I’m about a quarter Irish, myself, but like the sign in the bar last night…everyone’s ‘Irish for a day’ on St. Paddy’s.
And what a day it’ll be!
Here in Missoula we have a parade at noon, and I doubt the drinking’ll stop until I get off work at 2.
That’s been the story of St. Patrick’s Day for over a century here in the Big Sky State.
Yes, we have a proud Irish heritage.
Let’s discuss that a bit.
First of all, let's wish a 214th birthday to Montana mountain man, Jim Bridger...born on this day in 1804. He got up into Montana in the 1820s and died in Kansas in 1881.
You'll remember from the film The Revenant that he was the one that etched the circular-image on the canteen.
One of the earliest instances of the Irish taking charge in Montana was with Thomas Meagher.
The guy got involved in the Irish Revolution in Britain in 1848, was kicked out of the country and sent to Australia.
He married a woman down there, had a kid, and in 1851 abandoned them both for a ticket to New York. There he became a dilettente, married-up, and eventually got into the Civil War.
He did a lot in the war, and as a prize for his service, ol’ Abe Lincoln appointed him territorial governor of the Montana Territory. It was 1865. A year later he was dead.
I wrote a whole chapter on this guy in my book Priests and Prospectors.
One of the men that served under Meagher in the Irish Brigade in the Civil War was named Major James W. Drennan.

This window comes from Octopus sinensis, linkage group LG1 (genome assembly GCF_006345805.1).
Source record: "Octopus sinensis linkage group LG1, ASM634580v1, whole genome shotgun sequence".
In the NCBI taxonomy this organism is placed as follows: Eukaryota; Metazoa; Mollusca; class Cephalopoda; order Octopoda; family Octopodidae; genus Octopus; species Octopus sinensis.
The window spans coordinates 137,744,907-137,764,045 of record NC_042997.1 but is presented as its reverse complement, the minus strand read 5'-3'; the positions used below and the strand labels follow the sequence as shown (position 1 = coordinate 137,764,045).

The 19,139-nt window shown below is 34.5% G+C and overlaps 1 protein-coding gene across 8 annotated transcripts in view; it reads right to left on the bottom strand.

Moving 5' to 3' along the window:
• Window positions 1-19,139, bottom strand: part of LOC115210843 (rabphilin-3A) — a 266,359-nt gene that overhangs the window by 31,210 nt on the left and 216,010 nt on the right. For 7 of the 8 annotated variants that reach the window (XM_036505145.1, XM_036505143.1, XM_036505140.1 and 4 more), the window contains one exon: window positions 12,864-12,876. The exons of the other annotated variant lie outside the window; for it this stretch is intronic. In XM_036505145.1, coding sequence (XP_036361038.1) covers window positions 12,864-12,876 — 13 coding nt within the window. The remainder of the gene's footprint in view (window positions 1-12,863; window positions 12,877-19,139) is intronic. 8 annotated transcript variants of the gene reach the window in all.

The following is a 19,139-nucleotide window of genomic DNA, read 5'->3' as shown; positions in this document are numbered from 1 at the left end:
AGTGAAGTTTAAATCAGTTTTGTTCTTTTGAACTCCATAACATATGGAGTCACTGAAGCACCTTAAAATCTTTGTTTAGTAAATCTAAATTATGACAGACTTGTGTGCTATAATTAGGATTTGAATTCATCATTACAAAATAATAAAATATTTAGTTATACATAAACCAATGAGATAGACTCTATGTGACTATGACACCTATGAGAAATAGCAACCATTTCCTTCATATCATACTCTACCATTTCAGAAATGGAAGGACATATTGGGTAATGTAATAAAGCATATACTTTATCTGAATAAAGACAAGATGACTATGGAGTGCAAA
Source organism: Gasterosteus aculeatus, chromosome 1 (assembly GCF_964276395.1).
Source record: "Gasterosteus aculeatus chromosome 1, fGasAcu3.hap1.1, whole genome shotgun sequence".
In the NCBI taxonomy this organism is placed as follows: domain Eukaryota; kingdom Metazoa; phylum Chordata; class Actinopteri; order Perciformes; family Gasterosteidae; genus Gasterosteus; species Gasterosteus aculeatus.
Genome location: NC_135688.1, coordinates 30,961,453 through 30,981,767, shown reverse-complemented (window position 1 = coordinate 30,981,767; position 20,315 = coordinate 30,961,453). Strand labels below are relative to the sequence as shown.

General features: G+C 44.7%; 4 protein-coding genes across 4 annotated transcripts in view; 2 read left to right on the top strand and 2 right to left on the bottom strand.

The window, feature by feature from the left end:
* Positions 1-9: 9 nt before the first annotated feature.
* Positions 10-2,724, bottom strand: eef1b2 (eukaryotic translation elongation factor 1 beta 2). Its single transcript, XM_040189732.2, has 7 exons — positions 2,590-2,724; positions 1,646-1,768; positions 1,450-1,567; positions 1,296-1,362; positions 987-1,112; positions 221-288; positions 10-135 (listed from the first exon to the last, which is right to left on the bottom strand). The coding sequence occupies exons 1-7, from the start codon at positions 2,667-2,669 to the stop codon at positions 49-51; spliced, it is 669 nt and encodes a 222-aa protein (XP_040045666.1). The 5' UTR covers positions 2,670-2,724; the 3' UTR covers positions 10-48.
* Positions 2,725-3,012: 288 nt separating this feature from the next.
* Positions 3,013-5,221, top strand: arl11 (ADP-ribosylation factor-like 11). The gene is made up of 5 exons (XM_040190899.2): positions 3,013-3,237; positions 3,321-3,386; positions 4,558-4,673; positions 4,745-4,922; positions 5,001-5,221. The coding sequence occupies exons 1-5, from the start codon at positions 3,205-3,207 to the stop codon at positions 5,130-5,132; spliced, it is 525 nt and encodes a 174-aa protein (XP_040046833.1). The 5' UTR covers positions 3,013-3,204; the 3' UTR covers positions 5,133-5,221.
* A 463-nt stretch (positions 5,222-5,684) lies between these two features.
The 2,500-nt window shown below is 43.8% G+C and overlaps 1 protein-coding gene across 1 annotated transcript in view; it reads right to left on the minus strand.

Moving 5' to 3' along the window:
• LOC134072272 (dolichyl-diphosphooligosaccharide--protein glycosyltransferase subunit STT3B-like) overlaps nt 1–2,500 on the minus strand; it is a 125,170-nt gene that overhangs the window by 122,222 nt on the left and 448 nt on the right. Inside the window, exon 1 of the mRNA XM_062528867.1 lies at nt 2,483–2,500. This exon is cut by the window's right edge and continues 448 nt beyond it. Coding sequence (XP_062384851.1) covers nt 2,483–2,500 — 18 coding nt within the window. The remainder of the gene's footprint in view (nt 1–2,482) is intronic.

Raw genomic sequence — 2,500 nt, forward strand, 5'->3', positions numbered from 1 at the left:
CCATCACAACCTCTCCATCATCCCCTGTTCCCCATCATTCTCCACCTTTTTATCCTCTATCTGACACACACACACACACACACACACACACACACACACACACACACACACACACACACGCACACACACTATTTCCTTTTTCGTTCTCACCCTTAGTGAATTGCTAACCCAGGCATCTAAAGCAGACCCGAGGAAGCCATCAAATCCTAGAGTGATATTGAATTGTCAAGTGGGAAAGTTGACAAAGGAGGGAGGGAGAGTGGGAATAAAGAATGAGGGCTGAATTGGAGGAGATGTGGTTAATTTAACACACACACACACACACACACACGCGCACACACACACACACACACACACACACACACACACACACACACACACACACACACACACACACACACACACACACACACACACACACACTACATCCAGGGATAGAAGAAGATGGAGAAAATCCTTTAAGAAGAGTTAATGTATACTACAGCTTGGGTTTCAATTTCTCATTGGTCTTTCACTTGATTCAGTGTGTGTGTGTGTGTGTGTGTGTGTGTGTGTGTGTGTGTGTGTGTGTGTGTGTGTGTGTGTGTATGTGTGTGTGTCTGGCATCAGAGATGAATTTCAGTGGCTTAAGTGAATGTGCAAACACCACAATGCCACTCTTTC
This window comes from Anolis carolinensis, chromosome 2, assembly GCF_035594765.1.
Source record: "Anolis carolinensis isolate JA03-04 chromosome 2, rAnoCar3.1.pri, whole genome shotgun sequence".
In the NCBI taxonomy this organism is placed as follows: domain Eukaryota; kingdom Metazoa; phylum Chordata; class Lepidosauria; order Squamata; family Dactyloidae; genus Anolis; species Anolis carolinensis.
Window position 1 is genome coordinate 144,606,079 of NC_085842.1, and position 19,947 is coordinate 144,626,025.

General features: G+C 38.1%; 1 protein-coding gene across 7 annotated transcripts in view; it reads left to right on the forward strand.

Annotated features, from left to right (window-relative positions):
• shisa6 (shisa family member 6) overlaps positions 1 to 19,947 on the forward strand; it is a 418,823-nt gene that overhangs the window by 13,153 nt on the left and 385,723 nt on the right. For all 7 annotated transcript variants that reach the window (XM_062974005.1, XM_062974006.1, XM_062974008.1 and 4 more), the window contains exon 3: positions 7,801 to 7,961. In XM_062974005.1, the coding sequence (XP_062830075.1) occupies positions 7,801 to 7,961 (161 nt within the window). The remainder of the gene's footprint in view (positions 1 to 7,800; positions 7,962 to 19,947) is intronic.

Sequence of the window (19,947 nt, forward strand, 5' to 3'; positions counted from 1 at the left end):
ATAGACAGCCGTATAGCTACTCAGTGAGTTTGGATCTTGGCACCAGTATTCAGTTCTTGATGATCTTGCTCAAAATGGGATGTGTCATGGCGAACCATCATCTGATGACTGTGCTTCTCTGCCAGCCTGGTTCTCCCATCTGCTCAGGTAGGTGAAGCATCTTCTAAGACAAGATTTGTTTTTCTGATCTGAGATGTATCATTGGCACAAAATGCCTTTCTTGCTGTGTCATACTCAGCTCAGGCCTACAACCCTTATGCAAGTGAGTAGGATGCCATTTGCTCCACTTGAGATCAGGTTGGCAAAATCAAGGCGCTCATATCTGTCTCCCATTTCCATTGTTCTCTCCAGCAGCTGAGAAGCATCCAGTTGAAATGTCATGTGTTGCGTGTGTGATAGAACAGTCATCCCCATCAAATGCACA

He saw action at Gettysburg and later took part in the Indian Wars beginning in 1866 in Missouri. He served in the Great Sioux War, seeing action in the Dull Knife Fight in Montana in 1876 and getting wounded later at the Battle of Slim Buttes. Later he’d serve in Montana’s regiment in the Spanish-American War.
By the time the 1930 Census came out, Montana had 17,940 people of Irish descent…or 7.7% of the state. Canadians were the largest foreign-born group, with 13.5% of the population hailing from there.
Prohibition was already 10-years-old by that point. Historian Mary Murphy writes of this in her essay “Gender and Prohibition in Butte, Montana:”
“Historians and other investigators have observed that Irishmen traditionally used drinking as a safety valve for sexual tensions, the depressions of poverty, the frustrations of parental authority, and their hatred of the English. As long as he did not threaten his family’s income, a hard-drinking boy was admired by his peers or treated with maternal affection as ‘the poor boy.’”
Governor Forrest Anderson was born in Helena on January 30, 1913, the son of a Swedish immigrant father and an Irish immigrant mother. Sadly, he’d kill himself in 1989 with a shot to his cancer-ridden stomach.
And that’s all I have for you when it comes to Montana’s Irish history.
Please be safe out there tonight, and have fun.